May 7 – Morsi reshuffles the Cabinet, perhaps with intent to push through a $4.8 billion loan negotiation with the International Monetary Fund.

Jun 30 – Millions of Egyptians protest against Morsi demanding a resignation.

Jul 1 – Egypt's military steps in to resolve situation. Gives protestors and Morsi administration 48 hours to come to an acceptable solution, failing whichit will impose its own solution.

Jul 2 – Military discloses its solution – to oust Morsi and replace him with an interim government, to suspend the Islamist constitution, and hold elections within a year’s time.

Jul 3 – Military ousts Morsi, suspends constitution, and installs interim government in Cairo.

Jul 4 – Interim President Adly Mansour takes oath.

Jul 5 – President Mansour dissolves the upper house of parliament. Morsi supporters organize mass protests in Cairo, Alexandria and other parts of the country. Clashes lead to much violence.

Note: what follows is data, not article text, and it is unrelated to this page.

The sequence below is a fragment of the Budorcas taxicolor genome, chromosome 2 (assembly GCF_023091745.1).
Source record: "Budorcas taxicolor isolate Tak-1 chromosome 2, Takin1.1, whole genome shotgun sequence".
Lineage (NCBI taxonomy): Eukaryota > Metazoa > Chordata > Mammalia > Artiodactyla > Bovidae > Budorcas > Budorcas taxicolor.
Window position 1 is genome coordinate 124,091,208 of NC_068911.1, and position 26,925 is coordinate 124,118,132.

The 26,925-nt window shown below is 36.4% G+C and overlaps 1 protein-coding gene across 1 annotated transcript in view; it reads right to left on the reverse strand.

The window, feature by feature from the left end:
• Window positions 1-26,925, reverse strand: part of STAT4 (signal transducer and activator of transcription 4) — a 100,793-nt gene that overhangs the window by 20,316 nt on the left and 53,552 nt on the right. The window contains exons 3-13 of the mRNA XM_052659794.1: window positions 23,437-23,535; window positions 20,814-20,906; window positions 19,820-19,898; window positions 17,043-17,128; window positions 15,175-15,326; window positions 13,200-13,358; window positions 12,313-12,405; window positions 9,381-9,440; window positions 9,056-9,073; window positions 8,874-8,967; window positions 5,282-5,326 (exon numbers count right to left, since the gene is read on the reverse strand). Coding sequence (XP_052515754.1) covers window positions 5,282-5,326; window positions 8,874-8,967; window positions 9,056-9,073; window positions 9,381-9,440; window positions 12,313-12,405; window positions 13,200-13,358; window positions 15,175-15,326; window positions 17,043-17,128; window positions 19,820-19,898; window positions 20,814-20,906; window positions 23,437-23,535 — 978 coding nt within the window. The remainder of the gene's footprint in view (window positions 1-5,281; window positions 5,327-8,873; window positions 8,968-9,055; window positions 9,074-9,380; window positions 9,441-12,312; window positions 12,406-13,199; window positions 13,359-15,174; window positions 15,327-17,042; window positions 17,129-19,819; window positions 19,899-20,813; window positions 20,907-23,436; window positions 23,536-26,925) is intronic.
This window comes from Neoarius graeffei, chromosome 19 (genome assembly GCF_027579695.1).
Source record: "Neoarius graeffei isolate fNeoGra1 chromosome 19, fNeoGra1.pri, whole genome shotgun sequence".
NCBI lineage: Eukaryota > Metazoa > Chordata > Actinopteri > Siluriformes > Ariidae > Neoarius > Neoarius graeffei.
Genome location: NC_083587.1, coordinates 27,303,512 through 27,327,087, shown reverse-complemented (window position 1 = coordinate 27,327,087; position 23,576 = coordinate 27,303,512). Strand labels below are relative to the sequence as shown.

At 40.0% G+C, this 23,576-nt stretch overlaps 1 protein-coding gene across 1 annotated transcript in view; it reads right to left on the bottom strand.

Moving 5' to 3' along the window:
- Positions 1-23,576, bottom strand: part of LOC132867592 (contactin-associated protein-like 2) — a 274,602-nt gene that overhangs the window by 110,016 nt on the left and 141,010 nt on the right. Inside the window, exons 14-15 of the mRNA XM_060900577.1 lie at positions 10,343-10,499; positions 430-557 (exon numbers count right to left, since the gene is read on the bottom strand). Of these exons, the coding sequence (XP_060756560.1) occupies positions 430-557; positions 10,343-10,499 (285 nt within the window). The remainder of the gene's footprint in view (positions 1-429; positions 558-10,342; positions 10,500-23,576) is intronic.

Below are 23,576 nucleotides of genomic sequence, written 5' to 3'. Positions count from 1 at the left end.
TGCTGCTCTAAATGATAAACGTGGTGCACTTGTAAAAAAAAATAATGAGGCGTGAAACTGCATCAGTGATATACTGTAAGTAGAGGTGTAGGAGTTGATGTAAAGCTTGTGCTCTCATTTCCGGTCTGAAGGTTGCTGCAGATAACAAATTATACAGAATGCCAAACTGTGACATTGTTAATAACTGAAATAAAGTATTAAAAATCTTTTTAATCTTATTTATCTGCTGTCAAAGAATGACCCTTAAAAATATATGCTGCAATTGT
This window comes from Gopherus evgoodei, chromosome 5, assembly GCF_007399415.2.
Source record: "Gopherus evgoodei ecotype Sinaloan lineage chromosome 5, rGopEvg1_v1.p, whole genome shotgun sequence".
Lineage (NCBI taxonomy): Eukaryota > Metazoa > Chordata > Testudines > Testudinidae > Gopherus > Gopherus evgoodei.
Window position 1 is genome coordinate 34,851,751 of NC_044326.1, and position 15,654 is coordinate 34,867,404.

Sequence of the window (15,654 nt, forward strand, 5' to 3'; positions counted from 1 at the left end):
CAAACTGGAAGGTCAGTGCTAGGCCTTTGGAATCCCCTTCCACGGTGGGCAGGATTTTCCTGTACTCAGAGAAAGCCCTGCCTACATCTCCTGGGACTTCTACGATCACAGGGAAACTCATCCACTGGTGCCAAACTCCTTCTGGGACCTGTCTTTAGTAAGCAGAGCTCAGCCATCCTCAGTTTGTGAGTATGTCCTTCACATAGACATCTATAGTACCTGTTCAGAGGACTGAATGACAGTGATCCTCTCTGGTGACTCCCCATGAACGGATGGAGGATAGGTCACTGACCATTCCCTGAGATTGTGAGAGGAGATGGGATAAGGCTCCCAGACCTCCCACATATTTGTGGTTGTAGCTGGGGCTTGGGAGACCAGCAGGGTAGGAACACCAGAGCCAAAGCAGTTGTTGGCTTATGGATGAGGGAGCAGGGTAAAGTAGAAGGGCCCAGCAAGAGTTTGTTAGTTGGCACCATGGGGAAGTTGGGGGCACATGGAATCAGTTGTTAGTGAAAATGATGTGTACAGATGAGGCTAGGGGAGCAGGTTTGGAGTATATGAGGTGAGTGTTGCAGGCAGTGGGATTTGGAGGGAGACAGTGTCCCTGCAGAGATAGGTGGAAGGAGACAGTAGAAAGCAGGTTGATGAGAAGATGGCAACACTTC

Jul 8 – Over 50 pro-Morsi protestors killed in Cairo by the military. Military recommends constitutional amendment and presidential and parliamentary elections. Muslim Brotherhood disagrees with timeline and suggestions.

Jul 9 – Hazem al-Beblawi sworn in as Prime Minister and Mohamed ElBaradei as Vice President.

Jul 26 – Millions demonstrate in pro and anti- Morsi protests. Morsi is declared to be under investigation for murder and conspiracy with the Palestinian group, Hamas.

Jul – More clashes and violence across Egypt. International community attempts an intervention.

Aug 7 – President’s office declares failure to peacefully resolve the standoff between the administration and the Muslim Brotherhood. Crackdown on Muslim Brotherhood initiated.

Aug 11 – Plans initiated to lay seige on the two pro-Morsi sit-ins.

Aug 12 – Siege postponed to avoid violence; thousands of Morsi supporters join the sit-ins.

Aug 14 – Authorities move to break up the sit-ins and protests. Mass clashes across the country kill hundreds. President’s office declares a month-long state of emergency across Egypt.

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Will Egypt Survive The Civil War.